The rising consciousness among sub-Saharan Africans regarding their native languages and the induction of their social values into the education system has propelled debate regarding the longevity of the apparent dominance of the English or French languages in the continent. As of now, many countries in Africa utilize English as the official language, but if the language revolutionists succeed, the entire socioeconomic scenario will heavily depend on translation services for interaction with the outside world.
The linguistic groups of Central and Western Africa lie primarily within the Niger-Congo language family. In terms of exclusive languages, this language family is the largest known. The Zulu, Yoruba, Fula, Igbo and Shona tribes of Western and Central Africa are the speakers of this language family. Zulu also happens to be one of the 11 recognized national languages of South Africa. The African dispersion has so diversely located the people that localizing or classifying languages becomes a redundant process.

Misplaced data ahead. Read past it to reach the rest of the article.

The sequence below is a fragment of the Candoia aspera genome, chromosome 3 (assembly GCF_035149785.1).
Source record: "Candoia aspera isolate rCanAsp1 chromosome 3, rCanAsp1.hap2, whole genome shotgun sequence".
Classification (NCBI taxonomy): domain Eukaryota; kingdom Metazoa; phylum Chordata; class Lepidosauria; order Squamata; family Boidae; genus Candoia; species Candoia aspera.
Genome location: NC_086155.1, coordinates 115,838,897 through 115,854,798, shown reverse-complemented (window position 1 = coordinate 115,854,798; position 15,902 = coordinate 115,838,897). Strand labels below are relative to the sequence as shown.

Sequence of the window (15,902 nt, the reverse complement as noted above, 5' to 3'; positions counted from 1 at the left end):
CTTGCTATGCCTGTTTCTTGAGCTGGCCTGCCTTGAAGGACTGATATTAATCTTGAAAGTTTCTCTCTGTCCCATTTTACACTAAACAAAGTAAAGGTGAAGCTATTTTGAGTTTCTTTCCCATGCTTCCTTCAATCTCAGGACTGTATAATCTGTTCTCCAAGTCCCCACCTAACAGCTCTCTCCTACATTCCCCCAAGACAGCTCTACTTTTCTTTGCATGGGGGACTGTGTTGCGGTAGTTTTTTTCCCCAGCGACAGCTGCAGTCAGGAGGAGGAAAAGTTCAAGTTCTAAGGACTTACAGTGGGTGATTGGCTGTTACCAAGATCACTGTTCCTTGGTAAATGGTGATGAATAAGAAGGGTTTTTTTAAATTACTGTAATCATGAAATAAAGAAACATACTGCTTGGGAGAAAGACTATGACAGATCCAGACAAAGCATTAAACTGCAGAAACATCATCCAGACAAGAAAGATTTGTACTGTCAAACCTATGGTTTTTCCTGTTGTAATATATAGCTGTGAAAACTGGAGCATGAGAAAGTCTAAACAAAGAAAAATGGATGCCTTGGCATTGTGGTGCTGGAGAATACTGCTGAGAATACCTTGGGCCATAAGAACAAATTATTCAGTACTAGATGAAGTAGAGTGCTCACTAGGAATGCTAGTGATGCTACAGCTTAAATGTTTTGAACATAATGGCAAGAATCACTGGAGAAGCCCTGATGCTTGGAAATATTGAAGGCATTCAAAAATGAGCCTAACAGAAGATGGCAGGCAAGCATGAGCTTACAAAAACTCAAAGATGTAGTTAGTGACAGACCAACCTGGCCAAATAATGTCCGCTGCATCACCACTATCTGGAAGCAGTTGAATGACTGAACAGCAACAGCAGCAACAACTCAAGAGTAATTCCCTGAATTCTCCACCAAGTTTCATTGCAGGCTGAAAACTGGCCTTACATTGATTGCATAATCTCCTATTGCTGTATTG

Among the better-known members of the Niger-Congo language family are Swahili and Hausa. The Hausa language is predominant among the natives of Niger and Nigeria. More than 43 million speakers use this language as the primary or secondary mode of vocal and scriptural communication. The language is used for radio broadcasts by the BBC (British Broadcasting Corporation), Voice of America as well as other international radio stations. Trade relations are maintained in this language at many places within the Western provinces; hence, this language has become quite compulsory at the school level of education.
Sango, Bade, Warji, Ron, Bole are among the languages used in Central and some parts of West Africa. The Sango language was a bridge language or vehicular language among the traders who operated on the rivers of West Africa. The French colonizers made the usage of this language more prominent. Later, when the English missionaries arrived in Africa, Sango was prioritized because of its widespread acceptance among the native masses.
The tireless efforts of professional linguists in carrying out translations from a language to one of the myriad African languages are truly laudable. We are proud to be associated with such experts of these lesser-known African lexicons. Contact us to learn more about how we can help.